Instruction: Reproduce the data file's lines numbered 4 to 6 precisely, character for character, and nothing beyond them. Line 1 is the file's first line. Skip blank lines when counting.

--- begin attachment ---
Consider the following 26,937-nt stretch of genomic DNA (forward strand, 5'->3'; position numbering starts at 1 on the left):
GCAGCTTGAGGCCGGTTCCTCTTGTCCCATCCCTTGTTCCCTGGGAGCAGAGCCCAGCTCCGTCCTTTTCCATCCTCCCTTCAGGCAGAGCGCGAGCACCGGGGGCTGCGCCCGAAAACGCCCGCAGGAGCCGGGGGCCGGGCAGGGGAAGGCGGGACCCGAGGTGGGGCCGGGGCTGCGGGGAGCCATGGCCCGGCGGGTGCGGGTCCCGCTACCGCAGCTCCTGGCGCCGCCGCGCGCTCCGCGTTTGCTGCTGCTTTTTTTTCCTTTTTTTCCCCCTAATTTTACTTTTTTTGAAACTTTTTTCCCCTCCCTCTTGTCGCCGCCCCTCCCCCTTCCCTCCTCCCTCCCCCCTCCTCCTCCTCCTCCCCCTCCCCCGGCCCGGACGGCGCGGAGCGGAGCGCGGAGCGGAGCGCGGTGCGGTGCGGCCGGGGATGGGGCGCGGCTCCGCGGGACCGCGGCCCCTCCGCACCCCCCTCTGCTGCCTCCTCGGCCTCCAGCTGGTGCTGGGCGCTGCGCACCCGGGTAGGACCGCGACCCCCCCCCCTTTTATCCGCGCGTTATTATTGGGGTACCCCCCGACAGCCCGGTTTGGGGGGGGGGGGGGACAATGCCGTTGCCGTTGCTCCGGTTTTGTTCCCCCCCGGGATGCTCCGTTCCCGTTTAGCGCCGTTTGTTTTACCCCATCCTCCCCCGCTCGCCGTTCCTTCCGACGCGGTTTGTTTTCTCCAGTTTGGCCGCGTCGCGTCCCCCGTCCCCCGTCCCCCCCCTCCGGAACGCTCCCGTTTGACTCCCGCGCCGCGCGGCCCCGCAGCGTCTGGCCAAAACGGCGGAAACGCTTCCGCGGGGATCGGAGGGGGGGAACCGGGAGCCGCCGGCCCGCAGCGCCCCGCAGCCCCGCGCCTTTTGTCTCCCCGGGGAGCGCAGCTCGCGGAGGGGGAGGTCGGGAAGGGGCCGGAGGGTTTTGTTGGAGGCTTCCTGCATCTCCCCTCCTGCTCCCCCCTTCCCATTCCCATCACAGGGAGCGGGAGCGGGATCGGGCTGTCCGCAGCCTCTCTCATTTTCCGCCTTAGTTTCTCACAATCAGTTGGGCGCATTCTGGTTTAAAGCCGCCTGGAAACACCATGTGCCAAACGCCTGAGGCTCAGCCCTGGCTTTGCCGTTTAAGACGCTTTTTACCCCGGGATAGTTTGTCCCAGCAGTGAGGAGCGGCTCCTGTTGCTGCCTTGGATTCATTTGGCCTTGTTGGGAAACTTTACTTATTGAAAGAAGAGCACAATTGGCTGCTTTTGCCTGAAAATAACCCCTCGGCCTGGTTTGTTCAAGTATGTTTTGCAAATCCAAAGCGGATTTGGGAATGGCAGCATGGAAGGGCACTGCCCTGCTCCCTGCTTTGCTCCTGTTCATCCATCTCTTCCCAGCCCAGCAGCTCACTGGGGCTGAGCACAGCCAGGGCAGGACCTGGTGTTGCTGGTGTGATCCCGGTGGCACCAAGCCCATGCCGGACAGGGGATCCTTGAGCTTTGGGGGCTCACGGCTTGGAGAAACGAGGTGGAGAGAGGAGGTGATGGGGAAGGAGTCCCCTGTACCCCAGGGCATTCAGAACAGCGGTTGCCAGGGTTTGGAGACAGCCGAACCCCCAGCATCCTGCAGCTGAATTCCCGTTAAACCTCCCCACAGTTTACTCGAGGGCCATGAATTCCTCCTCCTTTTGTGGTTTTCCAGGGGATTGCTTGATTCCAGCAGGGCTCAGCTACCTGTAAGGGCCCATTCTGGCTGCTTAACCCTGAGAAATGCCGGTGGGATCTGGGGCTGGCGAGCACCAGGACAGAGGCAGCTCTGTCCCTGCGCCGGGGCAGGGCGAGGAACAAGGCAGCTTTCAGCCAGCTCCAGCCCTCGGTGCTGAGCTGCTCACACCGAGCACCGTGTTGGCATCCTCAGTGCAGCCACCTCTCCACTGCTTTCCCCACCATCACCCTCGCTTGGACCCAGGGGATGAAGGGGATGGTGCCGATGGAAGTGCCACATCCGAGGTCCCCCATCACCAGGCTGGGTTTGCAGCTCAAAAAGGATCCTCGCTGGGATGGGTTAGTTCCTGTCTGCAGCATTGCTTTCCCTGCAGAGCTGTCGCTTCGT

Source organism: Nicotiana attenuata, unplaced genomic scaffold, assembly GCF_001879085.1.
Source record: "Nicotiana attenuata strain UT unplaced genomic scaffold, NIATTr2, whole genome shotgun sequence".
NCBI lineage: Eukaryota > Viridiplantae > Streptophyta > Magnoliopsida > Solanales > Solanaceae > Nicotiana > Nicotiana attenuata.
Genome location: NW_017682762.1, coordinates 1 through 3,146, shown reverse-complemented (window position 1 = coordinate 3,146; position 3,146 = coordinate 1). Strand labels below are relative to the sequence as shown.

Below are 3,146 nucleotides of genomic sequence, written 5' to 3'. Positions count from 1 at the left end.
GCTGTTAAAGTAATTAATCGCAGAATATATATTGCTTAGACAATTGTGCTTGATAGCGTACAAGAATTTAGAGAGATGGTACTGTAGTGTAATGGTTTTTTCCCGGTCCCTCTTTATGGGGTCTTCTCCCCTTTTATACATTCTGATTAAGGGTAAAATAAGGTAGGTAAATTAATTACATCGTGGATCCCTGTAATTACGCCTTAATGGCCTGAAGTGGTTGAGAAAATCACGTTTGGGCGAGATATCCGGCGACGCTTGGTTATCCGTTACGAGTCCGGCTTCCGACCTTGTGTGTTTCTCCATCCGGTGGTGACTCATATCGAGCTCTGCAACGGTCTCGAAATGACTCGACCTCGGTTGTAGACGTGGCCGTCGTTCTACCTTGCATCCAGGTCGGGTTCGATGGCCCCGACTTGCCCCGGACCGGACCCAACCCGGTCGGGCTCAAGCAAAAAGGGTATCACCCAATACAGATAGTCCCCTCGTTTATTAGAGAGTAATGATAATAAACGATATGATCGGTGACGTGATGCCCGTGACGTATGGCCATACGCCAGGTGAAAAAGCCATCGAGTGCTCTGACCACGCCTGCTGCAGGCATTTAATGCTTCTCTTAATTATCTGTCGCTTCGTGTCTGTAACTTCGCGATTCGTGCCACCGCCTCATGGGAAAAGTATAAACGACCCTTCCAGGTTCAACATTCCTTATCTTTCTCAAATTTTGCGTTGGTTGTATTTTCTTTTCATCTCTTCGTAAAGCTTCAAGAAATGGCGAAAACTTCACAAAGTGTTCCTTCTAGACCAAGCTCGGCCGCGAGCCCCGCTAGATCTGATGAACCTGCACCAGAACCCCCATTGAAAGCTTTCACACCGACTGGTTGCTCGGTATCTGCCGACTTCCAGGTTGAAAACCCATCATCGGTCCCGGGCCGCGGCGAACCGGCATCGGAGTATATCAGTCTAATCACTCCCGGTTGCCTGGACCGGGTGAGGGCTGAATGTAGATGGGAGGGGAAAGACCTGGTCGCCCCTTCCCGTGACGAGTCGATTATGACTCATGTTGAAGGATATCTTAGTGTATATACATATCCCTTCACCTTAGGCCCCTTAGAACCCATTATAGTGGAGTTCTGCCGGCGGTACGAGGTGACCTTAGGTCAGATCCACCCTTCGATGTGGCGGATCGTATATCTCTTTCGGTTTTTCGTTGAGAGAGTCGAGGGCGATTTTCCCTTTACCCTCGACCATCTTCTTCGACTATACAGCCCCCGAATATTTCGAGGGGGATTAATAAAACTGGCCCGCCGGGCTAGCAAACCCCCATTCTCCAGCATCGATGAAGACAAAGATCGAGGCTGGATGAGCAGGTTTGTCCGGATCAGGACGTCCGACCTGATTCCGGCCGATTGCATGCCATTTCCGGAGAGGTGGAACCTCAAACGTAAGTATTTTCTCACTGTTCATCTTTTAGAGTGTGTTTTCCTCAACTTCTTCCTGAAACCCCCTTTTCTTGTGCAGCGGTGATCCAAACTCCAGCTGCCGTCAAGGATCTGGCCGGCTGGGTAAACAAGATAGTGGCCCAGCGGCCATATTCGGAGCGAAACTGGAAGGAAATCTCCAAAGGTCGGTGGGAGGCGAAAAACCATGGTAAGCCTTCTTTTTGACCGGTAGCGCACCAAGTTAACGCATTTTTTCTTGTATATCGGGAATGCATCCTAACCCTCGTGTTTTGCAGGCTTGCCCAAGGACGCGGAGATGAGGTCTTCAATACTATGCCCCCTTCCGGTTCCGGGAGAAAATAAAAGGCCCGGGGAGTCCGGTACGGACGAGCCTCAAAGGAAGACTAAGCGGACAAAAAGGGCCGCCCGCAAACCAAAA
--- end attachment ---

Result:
Source record: "Nicotiana attenuata strain UT unplaced genomic scaffold, NIATTr2, whole genome shotgun sequence".
NCBI lineage: Eukaryota > Viridiplantae > Streptophyta > Magnoliopsida > Solanales > Solanaceae > Nicotiana > Nicotiana attenuata.
Genome location: NW_017682762.1, coordinates 1 through 3,146, shown reverse-complemented (window position 1 = coordinate 3,146; position 3,146 = coordinate 1). Strand labels below are relative to the sequence as shown.